Start-ups working on the development of theoretically borderless blockchain technologies, from protocols to consumer-facing applications, have a global footprint right from the start.  These ventures provide fertile ground to study international new ventures (McDougall et al., 1994; Oviatt & McDougall, 1994; Zahra et al., 2000) and born globals (Knight & Cavusgil, 2004; Rennie, 1993; Rialp et al., 2005) in the context of the digital economy. Existing theoretical frameworks in IB and international entrepreneurship are grounded in economic research on tangible goods, so there is an opportunity to broaden theoretical foundations and empirical research to reflect the realities of the digital world (Zalan, 2018). 

Moreover, it is suggested that blockchains have governance efficiency over firms, markets, networks, relational contracting, and governments (Davidson et al., 2016). Start-ups are experimenting with developing technologies such as smart contracts and incentive mechanisms for coordinating human activity across borders through DAOs which do not rely on hierarchical governance. These unconventional organizational forms challenge the core assumptions for the very existence of the MNE (Zalan, 2018).

Suggested Topics for Submissions

This special issue aims to foster research at the intersection of IB and blockchain. We are particularly interested in research that advances the theoretical knowledge on how blockchain might challenge some of the IB theories and assumptions and how this is or will be translated to a firm level. However, firms are not isolated from their environment, and the adoption of blockchain might impact and be impacted by industry- and institutional -level constraints. Thus, we encourage research that can address the IB-blockchain nexus at multiple levels of analysis. Furthermore, as we live in an increasingly interconnected world with complex and long global value chains, this special issue welcomes research that looks at developed and/or emerging economies. Suggested topics include, but are not limited to:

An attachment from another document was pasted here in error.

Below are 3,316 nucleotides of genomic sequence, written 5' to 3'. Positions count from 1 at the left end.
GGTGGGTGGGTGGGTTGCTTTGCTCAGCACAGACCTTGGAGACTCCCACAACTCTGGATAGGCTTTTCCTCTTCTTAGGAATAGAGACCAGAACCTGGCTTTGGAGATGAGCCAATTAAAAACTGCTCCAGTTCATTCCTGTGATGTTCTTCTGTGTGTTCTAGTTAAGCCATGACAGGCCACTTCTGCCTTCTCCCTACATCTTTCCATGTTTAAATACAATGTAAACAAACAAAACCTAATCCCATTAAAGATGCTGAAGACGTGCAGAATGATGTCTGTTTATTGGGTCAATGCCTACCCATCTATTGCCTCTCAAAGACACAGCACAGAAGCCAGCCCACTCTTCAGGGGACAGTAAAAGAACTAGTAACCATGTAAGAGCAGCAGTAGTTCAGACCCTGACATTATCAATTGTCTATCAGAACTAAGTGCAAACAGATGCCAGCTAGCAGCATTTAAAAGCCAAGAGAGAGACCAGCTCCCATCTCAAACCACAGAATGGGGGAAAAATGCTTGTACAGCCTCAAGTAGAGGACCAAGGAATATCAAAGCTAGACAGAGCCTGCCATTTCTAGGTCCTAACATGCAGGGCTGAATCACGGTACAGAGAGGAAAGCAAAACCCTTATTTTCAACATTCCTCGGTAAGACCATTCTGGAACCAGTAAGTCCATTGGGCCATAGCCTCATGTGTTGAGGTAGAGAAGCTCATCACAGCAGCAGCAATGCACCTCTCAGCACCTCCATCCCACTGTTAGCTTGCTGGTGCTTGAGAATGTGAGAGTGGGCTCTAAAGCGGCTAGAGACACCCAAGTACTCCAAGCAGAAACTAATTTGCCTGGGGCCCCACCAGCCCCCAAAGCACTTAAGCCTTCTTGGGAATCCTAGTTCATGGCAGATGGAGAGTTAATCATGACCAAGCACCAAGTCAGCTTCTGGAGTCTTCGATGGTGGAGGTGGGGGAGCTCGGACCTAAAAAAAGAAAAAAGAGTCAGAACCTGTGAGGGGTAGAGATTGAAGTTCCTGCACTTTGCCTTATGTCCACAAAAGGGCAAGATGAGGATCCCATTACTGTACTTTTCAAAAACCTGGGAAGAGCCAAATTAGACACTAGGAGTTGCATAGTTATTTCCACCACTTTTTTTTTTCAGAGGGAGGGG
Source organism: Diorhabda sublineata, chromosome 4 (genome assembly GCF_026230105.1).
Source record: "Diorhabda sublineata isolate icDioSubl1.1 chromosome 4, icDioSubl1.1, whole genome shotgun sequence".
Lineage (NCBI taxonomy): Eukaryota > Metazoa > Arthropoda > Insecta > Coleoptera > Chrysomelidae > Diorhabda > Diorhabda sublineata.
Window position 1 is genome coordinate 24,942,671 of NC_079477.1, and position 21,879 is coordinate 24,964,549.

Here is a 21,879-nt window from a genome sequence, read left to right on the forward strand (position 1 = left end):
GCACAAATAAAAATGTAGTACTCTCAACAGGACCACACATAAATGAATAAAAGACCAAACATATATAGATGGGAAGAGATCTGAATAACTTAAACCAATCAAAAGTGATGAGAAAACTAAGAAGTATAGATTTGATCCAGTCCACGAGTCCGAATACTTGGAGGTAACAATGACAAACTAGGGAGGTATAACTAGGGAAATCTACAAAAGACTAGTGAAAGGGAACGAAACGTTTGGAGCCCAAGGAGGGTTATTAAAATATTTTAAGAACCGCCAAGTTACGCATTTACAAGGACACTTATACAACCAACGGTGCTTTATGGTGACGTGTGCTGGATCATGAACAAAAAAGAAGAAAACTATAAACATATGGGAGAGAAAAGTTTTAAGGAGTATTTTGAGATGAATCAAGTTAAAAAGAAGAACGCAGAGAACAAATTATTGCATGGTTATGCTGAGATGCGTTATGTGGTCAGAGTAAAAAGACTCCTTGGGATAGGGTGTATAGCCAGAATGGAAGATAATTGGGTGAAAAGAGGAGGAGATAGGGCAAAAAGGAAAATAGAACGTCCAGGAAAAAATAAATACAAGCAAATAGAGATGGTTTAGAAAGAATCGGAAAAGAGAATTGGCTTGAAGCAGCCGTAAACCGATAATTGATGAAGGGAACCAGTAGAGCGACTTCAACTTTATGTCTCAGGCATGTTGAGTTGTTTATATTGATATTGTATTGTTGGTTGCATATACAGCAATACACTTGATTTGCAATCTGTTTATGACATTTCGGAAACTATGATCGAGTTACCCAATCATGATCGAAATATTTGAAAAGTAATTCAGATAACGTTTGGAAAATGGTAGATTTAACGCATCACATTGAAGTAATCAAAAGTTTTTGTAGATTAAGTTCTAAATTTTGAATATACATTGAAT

•    Blockchain technology and its implications for the theory and practice of international business;
•    Blockchain as an enabler of new forms of organisation;
•    Use of blockchain and cryptocurrencies to create and capture value for MNEs and international new ventures or born global firms;
•    New globally scalable business models enabled by blockchain and cryptocurrencies; 
•    Building prosperity and overcoming institutional voids in emerging markets through the use of blockchain and cryptocurrencies;
•    Digital capabilities and the MNE;
•    Impact and application of blockchain in global supply chains;
•    Impact and application of blockchain in cross-border payments;
•    Smart contracts and international business;
•    Regulation of blockchain and cryptocurrencies around the world;
•    Blockchain start-ups in a borderless world: Is a death of distance near?
•    Blockchain, smart contracts, and DAOs (Decentralised Autonomous Organisations): Are multinational firms passé?

Instructions for Authors:

The submission must not be under consideration for publication elsewhere. The new contributions must be clearly stated in the cover letter when the paper is submitted. Manuscripts must be submitted between March 1st, 2019, and April 30th, 2019, at http://mc.manuscriptcentral.com/roibs. All submissions will go through the RIBS regular double-blind review process and follow the standard norms and processes.

Important Dates:

• Submission deadline: 30 April 2019
• Authors’ notification: 15 June 2019
• Final decision: October/November 2019
• Tentative publication date: November/December 2019

Guest Editors:

Dr. Rui Torres de Oliveira
Department of International Business
Queensland University of Technology, Australia
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Dr. Marta Indulska
Department of Information System
University of Queensland, Australia
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Dr. Tatiana Zalan
Department of Management
American University in Dubai, UAE
Co-Founder and Academic Advisor, Planet Blockchain, Dubai, UAE